A former University of Maryland field hockey player is suing the head coach and the senior associate athletic director for $1.5 million for allegedly forcing her to suppress her homosexuality while she was a member of the team.
Vicki Yost, who played for the Terps from 1988-1992, claimed coach Missy Meharg, under the instruction of senior associate athletic director Sue Tyler, told her in a meeting on Feb. 17, 1990, specifically not to go to gay clubs, not to accept rides from her girlfriend and to instruct her girlfriend not to visit campus.
A hearing on the suit, which claims Yost's First Amendment rights were suppressed, will be held on April 18 in U.S. District Court.
The complaint also says Meharg called homosexuality "a bad lifestyle" and told Yost to stop "appearing like a boy." Yost said this treatment hindered her process of publicly expressing her homosexuality.
"It made me question myself," Yost said. "Coming out when you are young is hard enough. But when people you respect are putting you down, it's that much harder."
Meharg could not be reached for comment.
Tyler said: "It's a shame. I've been here 20 years at Maryland and you get one person who is unhappy. We win the national championship and get a minimal amount of press. Then one kid is unhappy about something involving her First Amendment right being compromised and you get all this attention. It's real unfortunate but I believe we are innocent."
The complaint said that Yost's scholarship was cut from $2,500 to $1,800 from her junior to senior years after telling Meharg that she was a homosexual.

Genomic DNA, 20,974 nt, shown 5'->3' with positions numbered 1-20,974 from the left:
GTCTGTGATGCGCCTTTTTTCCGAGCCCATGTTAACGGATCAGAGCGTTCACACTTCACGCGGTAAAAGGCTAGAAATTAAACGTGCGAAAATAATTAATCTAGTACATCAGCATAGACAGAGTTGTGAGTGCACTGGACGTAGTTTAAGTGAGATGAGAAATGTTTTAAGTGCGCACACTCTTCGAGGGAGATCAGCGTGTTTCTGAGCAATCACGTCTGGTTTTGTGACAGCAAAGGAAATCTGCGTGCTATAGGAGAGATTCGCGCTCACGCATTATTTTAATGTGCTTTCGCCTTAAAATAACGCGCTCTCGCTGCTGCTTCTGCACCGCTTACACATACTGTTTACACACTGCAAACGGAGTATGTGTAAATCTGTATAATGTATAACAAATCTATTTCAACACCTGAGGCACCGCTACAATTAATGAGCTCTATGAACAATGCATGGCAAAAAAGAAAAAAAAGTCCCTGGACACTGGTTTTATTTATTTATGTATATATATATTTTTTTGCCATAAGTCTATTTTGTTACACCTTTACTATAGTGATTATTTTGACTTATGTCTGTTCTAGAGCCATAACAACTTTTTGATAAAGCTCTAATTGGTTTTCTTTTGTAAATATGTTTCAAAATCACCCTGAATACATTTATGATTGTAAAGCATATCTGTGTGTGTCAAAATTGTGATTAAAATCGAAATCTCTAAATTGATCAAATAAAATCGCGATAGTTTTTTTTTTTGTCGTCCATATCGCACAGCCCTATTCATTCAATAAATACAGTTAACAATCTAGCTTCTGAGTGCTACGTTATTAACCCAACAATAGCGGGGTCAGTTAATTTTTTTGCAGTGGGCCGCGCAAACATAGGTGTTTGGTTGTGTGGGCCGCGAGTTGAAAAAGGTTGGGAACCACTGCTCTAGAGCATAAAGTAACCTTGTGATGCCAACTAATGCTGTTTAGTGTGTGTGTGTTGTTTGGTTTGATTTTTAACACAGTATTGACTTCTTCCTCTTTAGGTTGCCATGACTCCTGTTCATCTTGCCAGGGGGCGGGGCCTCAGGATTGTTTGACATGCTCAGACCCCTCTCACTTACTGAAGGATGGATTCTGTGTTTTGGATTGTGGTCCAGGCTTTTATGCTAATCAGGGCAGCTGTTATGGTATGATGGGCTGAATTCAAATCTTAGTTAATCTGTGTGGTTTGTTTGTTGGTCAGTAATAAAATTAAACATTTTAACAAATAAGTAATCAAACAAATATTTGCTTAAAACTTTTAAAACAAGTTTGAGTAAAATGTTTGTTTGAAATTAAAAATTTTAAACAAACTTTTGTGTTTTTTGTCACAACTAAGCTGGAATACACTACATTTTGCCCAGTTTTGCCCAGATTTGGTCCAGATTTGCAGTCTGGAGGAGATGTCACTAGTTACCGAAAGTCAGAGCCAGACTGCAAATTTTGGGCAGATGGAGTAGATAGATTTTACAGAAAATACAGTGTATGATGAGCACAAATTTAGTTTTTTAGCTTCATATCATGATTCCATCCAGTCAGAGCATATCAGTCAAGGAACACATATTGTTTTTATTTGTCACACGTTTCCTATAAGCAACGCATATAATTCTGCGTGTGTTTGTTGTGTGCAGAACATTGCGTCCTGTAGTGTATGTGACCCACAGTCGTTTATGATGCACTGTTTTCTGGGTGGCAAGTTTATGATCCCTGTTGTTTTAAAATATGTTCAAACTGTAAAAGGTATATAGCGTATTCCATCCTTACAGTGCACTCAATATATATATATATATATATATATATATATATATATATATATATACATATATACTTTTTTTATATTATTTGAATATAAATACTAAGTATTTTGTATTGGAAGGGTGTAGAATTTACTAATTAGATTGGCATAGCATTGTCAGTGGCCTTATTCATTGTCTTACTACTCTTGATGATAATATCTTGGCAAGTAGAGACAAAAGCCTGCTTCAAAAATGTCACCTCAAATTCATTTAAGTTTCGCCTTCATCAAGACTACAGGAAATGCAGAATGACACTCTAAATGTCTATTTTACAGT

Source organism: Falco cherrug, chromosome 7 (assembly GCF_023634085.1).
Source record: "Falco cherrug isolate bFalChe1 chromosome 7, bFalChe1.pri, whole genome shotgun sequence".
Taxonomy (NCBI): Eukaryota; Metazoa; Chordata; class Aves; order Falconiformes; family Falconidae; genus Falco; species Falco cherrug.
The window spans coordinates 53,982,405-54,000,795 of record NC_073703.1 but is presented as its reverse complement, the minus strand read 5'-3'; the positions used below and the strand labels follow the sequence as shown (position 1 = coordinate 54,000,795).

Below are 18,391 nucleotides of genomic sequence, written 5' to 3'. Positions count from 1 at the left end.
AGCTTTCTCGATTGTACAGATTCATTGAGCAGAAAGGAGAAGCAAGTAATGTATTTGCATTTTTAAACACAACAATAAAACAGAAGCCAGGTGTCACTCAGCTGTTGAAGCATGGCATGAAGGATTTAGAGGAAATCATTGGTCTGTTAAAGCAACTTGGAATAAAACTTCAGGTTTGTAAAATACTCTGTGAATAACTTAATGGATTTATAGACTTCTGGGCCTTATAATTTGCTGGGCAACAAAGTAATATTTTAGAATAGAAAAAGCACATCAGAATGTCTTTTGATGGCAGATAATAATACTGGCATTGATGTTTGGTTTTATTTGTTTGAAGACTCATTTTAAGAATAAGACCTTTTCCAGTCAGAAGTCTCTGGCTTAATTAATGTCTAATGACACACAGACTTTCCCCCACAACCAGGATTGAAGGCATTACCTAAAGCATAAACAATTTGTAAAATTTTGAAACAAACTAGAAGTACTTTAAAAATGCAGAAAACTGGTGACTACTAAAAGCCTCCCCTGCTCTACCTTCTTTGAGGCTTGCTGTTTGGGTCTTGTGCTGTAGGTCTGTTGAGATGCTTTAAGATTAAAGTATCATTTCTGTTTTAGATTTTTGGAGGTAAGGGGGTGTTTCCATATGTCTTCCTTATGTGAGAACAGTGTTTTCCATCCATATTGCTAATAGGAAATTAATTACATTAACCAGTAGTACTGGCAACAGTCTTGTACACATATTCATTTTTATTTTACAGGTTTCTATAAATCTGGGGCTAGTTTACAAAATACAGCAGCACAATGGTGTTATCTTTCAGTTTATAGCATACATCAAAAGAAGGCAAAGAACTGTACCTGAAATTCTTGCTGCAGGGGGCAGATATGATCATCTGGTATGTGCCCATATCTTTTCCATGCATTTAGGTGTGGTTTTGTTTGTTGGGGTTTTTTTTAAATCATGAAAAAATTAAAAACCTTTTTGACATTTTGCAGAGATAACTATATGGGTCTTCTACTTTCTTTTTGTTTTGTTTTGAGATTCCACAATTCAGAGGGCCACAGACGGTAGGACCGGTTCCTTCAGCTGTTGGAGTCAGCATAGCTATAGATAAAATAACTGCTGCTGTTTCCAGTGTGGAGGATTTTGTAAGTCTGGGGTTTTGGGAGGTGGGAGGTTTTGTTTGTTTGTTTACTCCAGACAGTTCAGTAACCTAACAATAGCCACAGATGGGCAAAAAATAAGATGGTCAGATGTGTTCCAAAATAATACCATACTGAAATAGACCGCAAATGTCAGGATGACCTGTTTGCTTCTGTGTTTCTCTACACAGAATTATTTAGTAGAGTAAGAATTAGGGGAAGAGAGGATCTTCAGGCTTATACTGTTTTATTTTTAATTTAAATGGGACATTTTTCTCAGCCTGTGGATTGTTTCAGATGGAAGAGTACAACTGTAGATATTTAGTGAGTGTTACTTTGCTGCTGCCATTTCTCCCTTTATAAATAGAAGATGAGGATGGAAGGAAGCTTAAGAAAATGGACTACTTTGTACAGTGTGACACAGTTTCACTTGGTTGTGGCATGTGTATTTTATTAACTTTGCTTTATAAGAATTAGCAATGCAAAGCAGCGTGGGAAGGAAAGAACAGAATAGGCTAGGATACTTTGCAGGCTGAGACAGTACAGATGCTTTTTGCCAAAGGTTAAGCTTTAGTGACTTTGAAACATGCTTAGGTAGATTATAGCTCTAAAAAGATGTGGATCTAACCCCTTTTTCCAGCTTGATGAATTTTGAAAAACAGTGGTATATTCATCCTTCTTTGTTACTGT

A player who knew Yost for two years but spoke under the condition of anonymity said Meharg did not mistreat Yost.
"She was an emotional player and had an attitude," said the player. "When the ball didn't come to her right, she would throw a temper tantrum. If that was anyone else but Vicki, Missy would have been furious."
But Yost contends that the players are supporting Meharg simply because she is the coach.
"The coach sets the tone for the players and rarely do the players act different from the coach," Yost said.
Yost said her goal is to help future players in her situation.
"I would hope that the University of Maryland can gain some leadership and allow everyone to express themselves publicly and emotionally without interference," said Yost, who claimed she twice had to chose between playing on the team over participating in the Gay and Lesbian Speakers Bureau.
State's Attorney Carmen Shepard said she doesn't expect Yost to win.
"It's a slam dunk and we win. No doubt about it," she said. "It's simple. They claim abusement but they can't prove it."